Bhutto's death could affect Afghan mission: former diplomat
The instability gripping Pakistan following the assassination of opposition leader Benazir Bhuttocould spill over to neighbouring Afghanistan, where Canadian soldiers are fighting Taliban insurgents, a former Canadian diplomat said.
Bhutto, twice Pakistan's prime minister, was killed Thursday in a suicide attack at a campaign rally in the northern city of Rawalpindi, about 18 kilometres south of the capital Islamabad.
At least 20 other people also died in the attack, which Pakistan's interior minister has blamed on the Taliban and al-Qaeda.
Louis Delvoie, a former Canadian high commissioner to Pakistan, said Thursday's violent attack will surely make the job ofNATO soldiers on the ground in Afghanistan harder.
Western nations, including Canada, have called on Pakistan to take a more active role in preventing Taliban fighters from entering Afghanistan from its territory.
But Delvoie said Pakistan's embattled president, Pervez Musharraf, will now be focused on retaining power and internal stability instead of helping stop the flow of Taliban fighters, money and arms across the Pakistan-Afghanistan border.
"There will be greater freedom of movement for the Taliban across the border, and it will mean in many ways that the NATO forces, including Canadian forces, will have to rely on their own military ability to beat the Taliban in Afghanistan," Delvoie told CBC News.
Delvoie, a senior fellow at Queen's Universityin Kingston, Ont., who met Bhutto several times in the early 1990s, put forth several bleak scenarios for Pakistan in the wake of Bhutto's assassination.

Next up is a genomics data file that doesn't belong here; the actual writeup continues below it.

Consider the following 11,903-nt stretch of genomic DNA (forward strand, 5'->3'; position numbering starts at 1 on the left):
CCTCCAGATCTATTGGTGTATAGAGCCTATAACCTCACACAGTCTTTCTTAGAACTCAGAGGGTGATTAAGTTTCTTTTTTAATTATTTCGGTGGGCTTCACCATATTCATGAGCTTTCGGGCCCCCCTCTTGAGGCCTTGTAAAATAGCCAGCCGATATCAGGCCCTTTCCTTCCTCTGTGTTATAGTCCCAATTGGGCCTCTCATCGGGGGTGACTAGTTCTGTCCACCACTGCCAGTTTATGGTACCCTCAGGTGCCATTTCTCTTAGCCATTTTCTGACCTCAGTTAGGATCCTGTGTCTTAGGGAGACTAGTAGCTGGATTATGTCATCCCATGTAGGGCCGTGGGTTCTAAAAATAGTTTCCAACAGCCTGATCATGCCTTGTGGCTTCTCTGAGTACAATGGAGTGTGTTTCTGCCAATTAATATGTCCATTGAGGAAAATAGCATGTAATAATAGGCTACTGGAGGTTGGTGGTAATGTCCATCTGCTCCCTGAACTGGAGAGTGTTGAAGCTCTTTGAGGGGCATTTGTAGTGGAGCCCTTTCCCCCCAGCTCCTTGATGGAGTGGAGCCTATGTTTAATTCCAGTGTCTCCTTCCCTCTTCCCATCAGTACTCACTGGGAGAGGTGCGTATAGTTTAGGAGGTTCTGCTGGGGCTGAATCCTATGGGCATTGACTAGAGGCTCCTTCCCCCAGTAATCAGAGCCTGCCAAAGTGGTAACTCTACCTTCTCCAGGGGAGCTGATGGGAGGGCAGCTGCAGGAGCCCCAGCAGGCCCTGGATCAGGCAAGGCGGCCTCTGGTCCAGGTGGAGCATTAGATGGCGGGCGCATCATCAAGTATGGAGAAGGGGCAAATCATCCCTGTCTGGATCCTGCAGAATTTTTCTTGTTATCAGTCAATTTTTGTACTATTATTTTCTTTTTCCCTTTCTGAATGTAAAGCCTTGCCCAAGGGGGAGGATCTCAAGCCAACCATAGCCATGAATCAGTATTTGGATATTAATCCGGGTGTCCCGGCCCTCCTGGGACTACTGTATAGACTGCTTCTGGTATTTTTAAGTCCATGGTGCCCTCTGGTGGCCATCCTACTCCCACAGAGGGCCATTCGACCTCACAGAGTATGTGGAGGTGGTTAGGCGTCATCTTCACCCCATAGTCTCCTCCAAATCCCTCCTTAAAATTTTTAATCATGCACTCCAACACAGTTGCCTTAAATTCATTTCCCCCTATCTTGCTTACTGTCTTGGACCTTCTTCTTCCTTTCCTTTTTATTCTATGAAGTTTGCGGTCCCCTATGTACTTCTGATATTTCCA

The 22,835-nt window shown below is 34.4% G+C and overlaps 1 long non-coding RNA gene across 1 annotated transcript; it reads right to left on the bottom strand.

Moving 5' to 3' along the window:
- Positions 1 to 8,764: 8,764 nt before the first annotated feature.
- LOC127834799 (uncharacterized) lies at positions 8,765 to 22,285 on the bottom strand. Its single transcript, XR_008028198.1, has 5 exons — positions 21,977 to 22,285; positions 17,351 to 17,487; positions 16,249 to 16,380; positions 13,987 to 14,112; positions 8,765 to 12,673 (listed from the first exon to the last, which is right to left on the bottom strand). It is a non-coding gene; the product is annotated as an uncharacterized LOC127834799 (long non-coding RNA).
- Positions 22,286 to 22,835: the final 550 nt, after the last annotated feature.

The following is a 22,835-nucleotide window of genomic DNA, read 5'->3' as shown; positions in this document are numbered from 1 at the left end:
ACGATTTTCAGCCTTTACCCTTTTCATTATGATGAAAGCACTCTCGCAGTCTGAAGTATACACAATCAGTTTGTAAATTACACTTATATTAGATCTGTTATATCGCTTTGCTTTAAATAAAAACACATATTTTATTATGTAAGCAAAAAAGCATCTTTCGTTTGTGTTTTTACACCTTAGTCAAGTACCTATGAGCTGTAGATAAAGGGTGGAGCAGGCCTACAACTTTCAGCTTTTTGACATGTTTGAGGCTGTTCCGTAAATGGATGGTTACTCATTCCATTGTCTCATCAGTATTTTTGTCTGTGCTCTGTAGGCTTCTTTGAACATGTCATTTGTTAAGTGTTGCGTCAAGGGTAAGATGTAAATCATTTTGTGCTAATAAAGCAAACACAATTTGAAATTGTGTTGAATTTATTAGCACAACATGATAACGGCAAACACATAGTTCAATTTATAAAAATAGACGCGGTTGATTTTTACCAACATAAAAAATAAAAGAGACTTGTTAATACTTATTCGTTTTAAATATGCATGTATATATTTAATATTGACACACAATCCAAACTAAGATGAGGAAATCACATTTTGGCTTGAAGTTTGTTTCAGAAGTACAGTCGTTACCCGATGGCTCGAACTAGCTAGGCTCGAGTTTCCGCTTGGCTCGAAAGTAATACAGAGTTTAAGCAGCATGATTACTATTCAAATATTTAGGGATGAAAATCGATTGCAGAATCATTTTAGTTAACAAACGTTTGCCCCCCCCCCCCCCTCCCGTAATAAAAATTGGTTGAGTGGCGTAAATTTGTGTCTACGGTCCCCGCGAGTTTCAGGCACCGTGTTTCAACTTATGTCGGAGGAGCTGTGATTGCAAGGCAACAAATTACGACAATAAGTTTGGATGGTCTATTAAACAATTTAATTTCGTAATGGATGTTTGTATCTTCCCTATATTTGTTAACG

One included a potential coup by Islamist sympathizers within the officer core of the armed forces, supported by Islamist political parties.
"At that point, you would have the nightmare scenario of an Islamist military government with nuclear weapons," he said.
Delvoie said any such development wouldlikelylead to direct conflict with Pakistan's nuclear-armed rival India, which placed its forces on a "high state of vigil" after Bhutto's assassination.
The two sides have fought each other in two wars in the last four decades and came perilously close to military conflict in 2002.
But Pakistan's military is cohesive and has been able to rule the country for more than half its existence amid numerous political crises, said Tariq Amin-Khan, a politics professor at Ryerson University.
"The situation is still very, very unstable," Amin-Khan told CBC News on Friday in a telephone interview from Karachi. "But I wouldn't be too worried about the nuclear arsenal falling into the hands of Islamists."
TheU.S. Defence Department still listedPakistan's nuclear arsenal as "under control," aspokesman for the Pentagon said Friday.
Musharraf 'ineffective' in curbing extremism: Rae
Federal Liberal foreign affairs critic Bob Rae said it's hardly a secret that the Taliban's military strength, education, funding and ideological lifeblood all come from northwestern Pakistan.
He said the international community must wake up and appreciate the implications of Bhutto's killing and the instability it has sparked in the region.
"This issue becomes even more acute and important for the world when we consider that Pakistan is a nuclear power," Rae toldreporters Thursday.
"We now clearly have a government which, as well as being highly repressive, has also proved to been singularly ineffective in its own efforts to deal with extremism."
Rae said Canada must look beyond its military role in Afghanistan and join diplomatic efforts to make the region stable.
After Thursday's violence, Prime Minister Stephen Harpersaidhe is alsoconcerned about the stability of the region and what it will mean to Canadian soldiers.
He said Canada is offering its support and co-operation to the Pakistani government in finding those who carried out the assassination and bringing them to justice.